UNLV School of Dental Medicine Learning Outcome Map
In the current era of competency-based learning, educators have a unique opportunity to become more active participants in improving teaching and learning over all. All accredited dental schools must show proof of complying with their internal competencies, as well as the CODA standards. In order to do this, the competencies/standards must be translated into actual classroom/clinic practice in terms of what and how they teach as well as how they assess student mastery. Below is a condensed version of the curriculum mapping by year and discipline. The UNLV SDM competency-based educational program requires the student doctor to successfully challenge thirteen (13) competencies.
UNLV School of Dental Medicine SDM Competency Statements
Accepted during Faculty Assembly (July 11, 2012).
Upon graduation, SDM students must be able to:
- demonstrate principles of ethical reasoning and professional responsibility as they pertain to the academic environment, patient care, practice management, and research.
- demonstrate self-assessment, critical thinking, and problem-solving skills related to the comprehensive care of patients.
- promote oral and systemic health of patients within private practice and within the community.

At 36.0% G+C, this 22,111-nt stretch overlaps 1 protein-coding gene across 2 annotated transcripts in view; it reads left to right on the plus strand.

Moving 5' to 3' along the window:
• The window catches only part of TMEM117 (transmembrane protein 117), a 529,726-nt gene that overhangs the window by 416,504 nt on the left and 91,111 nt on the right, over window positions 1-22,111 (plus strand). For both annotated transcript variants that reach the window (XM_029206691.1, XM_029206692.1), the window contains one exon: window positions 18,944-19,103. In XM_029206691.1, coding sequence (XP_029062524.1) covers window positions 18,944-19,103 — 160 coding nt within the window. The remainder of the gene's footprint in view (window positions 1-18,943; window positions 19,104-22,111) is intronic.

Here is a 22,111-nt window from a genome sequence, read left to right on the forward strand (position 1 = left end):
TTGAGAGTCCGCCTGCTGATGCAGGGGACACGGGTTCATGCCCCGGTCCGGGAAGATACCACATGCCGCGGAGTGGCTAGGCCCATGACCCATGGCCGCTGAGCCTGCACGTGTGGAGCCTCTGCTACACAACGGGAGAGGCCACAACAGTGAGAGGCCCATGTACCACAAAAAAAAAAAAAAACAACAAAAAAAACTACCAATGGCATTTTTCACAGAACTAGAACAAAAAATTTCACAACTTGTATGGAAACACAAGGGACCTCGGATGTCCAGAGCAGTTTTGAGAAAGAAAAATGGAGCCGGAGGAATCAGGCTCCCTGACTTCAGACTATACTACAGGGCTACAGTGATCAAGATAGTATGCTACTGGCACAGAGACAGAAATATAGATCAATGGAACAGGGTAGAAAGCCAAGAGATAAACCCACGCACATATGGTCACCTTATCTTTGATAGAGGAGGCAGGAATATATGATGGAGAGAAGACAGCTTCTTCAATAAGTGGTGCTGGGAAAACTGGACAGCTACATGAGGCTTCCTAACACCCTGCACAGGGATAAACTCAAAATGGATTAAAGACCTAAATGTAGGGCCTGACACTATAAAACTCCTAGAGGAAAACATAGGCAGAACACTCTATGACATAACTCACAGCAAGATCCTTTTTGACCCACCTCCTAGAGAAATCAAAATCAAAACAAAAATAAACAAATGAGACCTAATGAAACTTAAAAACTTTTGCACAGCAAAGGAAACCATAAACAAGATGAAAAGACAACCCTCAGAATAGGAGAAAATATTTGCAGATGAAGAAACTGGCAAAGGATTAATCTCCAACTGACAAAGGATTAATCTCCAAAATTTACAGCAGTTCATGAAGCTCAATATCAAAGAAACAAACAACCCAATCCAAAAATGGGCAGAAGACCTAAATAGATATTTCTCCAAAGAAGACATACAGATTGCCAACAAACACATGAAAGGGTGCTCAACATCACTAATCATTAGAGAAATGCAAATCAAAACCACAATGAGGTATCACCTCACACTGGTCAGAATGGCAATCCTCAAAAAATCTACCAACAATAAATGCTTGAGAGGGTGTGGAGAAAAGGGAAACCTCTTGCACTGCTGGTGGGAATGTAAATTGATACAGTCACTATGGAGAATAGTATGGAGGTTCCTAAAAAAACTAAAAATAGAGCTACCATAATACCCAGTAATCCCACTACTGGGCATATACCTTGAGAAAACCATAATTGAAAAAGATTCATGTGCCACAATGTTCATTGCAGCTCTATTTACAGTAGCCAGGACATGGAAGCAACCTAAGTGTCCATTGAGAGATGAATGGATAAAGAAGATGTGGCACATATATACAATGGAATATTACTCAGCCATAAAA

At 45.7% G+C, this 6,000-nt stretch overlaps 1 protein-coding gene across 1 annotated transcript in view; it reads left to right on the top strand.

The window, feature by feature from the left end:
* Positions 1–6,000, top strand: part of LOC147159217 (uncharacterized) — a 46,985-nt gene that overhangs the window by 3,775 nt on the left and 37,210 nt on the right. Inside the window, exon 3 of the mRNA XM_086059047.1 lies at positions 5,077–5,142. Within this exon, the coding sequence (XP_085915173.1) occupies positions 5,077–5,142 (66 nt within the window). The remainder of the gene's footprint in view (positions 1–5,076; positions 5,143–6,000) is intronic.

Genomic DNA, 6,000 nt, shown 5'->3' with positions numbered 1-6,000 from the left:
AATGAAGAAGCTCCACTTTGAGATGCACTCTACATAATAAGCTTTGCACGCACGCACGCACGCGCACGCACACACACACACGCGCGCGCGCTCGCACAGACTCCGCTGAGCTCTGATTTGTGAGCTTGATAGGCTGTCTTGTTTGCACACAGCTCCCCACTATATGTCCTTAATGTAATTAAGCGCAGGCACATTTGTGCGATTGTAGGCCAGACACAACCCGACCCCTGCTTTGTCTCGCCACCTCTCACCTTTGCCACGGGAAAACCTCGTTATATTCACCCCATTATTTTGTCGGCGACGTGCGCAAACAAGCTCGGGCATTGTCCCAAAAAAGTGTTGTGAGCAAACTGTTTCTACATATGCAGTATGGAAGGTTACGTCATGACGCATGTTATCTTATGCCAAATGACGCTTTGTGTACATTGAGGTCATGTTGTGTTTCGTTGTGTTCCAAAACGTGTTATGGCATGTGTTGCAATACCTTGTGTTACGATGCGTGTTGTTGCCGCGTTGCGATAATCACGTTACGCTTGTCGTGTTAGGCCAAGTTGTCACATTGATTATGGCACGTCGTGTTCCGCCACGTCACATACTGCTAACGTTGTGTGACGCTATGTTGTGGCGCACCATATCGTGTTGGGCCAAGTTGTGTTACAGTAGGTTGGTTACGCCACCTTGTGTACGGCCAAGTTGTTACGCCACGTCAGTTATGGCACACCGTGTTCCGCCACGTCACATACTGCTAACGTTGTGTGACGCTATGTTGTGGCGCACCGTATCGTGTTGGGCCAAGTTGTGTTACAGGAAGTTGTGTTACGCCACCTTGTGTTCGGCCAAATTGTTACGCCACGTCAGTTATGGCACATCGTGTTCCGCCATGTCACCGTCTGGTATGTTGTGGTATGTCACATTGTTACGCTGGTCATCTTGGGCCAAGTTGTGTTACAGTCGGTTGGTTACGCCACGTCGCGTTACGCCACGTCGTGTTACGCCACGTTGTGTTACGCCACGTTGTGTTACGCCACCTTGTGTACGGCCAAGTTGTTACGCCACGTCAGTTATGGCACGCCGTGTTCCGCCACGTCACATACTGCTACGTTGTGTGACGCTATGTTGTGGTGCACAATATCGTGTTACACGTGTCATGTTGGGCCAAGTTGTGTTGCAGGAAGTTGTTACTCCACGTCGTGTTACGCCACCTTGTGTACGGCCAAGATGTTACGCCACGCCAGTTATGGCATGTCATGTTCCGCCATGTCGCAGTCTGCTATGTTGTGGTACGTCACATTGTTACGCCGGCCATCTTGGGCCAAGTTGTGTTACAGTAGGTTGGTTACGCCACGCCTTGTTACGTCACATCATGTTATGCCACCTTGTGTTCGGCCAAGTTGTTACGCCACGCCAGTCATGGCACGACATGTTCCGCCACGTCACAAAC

- assess, diagnose, and perform treatment planning for individual patients of all ages.
- treat or manage periodontal and peri-implant tissues.
- restore defective teeth to form, function, and acceptable esthetics.
- replace missing teeth to form, function, and acceptable esthetics.
- treat or manage pulpal and periradicular disorders.
- treat or manage oral mucosal, bone, and temporomandibular disorders.
- perform uncomplicated oral hard and soft tissue surgical procedures.
- diagnose and manage malocclusion and occlusal disorders.
- treat or manage orofacial pain and anxiety.
- recognize, prevent, diagnose and treat or manage dental and medical emergencies encountered in dental practice.
Note. The SDM Competency Statements above should not be confused with SDM Clinical Competency Assessments or other Outcomes Assessments used for the purpose of measuring (in-part or full) the SDM Competency Statements.